In order that we might recognize the great danger which this movement represents and be able to resist its influence, I would like us to take a Reformed look at the New Age Movement. First, I want to explain the beliefs and practices of this movement. Secondly, I want to examine those beliefs and practices in the light of Holy Scripture. Finally, I want to suggest ways in which we can avoid the errors of this wicked movement.

The most basic principle which underlies all the beliefs and practices of the New Age Movement is the principle: all is one. Ultimately there is no difference between God and man, birds and trees, flowers and rocks. Any apparent difference between things is not real. The World is pure and undifferentiated. This “one” is described as energy, consciousness, life force, principle, or even mind. This oneness includes mankind. Humanity, like everything else, is only an extension of the “one.”

Since all things are one, including God, it is but a short step to conclude: all is God. All things are not only one but all things partake of one divine essence. Man is God. Animals are God. Plants, rivers, mountains, trees are also God. Everything is God. This erroneous view of God is called Pantheism. That all is God means that God is not a personal God. If trees, rocks, rivers, and mountains are all God, He can not be a personal God. Rather He is an impersonal force or energy.

This leads us to one of the most important principles of the New Age Movement: humanity is God. You are God and I am God. Every person is God. Man, like everything else, is a mode of expression of this one life force or energy.

One promoter of the New Age Movement put it this way: “It has long been held that whoever denies God asserts his own divinity. In dropping God, man recovers himself. It is time that God be put in his place, that is, in man, and no nonsense about it.”

Shirley MacLaine, in one of her TV programs, stood on Malibu beach and shouted, “I am God.”

Another advocate of the New Age philosophy went so far as to say, “Kneel to your own self. Honor and worship your own being. God dwells within you as you!”

Because man is God there is within every individual infinite potential—infinite knowledge, power, and truth. It is all there just waiting to be unlocked.

That raises a very important question. Why aren’t we experiencing the fact that we are God? What is the problem? The New Age Movement answers, “The problem is ignorance.” We are blind. We all have metaphysical amnesia. We have forgotten our true identity. They blame that on our Western culture, specifically rationalism and Christianity. For this culture of ours has deluded us with a fragmented vision of ourselves and the universe so that we do not see true reality.

The solution to this problem is found in a change of one’s consciousness. We must have an awakening experience by which our divine nature is actualized. This change in consciousness is known by many different names. It is called a transforming experience, a cosmic consciousness, God-realization, enlightenment, illumination, nirvana (Buddhists), satori (Zen), and at-one-ment (Hindu). This change in consciousness is accomplished by many different means such as: transcendental meditation, yoga, chanting, mood-altering music, mind-expanding drugs, religious mysticism, guided imagery, balancing of energies, hypnosis, body disciplines, fasting, the martial arts, mechanical devices that measure and alter bodily processes, and various mental programs.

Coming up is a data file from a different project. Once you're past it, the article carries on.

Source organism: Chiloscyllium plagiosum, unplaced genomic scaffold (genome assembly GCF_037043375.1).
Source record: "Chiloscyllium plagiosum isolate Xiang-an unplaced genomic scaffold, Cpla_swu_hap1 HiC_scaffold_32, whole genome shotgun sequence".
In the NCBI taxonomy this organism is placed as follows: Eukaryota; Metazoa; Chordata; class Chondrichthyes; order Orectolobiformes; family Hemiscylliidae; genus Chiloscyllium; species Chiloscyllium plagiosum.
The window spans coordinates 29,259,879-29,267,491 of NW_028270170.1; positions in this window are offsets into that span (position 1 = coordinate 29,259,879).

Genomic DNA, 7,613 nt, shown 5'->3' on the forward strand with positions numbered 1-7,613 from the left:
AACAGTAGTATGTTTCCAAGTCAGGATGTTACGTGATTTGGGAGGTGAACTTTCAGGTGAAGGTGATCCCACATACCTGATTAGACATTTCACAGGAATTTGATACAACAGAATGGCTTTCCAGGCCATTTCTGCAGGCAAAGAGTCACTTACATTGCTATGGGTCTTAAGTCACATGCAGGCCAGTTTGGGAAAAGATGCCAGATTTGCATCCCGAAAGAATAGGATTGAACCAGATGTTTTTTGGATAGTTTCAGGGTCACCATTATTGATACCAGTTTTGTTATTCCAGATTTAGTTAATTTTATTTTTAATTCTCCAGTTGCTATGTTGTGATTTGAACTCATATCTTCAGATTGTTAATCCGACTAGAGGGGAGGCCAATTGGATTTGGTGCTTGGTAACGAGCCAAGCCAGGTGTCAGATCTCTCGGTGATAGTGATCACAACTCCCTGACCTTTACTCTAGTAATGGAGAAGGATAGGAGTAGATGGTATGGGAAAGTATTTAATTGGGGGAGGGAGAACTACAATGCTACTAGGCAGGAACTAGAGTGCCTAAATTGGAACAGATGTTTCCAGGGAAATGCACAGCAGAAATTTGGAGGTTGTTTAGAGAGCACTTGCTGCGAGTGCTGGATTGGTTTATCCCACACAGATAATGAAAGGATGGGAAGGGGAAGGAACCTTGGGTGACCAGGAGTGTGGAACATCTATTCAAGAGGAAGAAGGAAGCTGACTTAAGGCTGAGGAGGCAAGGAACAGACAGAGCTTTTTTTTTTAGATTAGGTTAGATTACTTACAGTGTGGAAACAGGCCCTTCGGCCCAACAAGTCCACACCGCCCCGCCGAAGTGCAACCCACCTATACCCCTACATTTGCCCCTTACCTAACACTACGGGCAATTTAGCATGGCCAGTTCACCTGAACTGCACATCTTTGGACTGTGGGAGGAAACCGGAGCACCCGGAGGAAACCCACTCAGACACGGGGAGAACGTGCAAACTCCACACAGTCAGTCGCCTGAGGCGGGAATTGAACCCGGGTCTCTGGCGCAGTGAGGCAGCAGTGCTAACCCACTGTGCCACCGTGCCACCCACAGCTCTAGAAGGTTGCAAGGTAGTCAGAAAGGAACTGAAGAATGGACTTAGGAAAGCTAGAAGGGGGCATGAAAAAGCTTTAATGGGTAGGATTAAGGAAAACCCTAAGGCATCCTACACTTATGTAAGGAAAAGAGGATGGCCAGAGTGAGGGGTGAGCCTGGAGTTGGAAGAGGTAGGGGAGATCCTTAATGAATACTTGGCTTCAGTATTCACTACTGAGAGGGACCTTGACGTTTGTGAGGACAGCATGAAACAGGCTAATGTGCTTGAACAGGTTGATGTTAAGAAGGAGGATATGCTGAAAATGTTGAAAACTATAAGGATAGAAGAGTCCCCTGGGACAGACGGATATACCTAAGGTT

Since all is one, so that there is no distinction between things, much of our world is considered to be only an illusion—a matter of our own darkened consciousness. For instance: disease and suffering are illusions. They can be eliminated simply by altering your state of consciousness. Even death itself is not real. War with all of its killing and pain is not real. Thus a New Age advocate said of the Vietnam War, “If we all stop thinking about it, if we all stop agreeing on its objective reality, it will cease to exist.”

When this principle is applied to moral issues, we discover that there is no such thing as right and wrong. There is no difference between good and evil or between God and the devil. Thus there are no moral standards. There is no such thing as sin. You can do anything you want to do.

One New Age advocate put it this way, “If you had come to the realization of your own divinity you could do anything, even rob a bank, and it would be all right.”

Therefore some of the New Age Movement are involved in very evil things such as drugs, illicit sex, the occult, devil worship, witchcraft, abortion, and even murder. The infamous Charles Manson was involved in several New Age groups when he committed his heinous crimes. He said that he saw himself free to kill since he had reached a state of consciousness with the One which put him beyond morality where there was no good or evil.

These are the wicked and dangerous beliefs of the New Age Movement. The Lord willing, in the next article we will consider the practices of the New Age Movement which come out of these beliefs.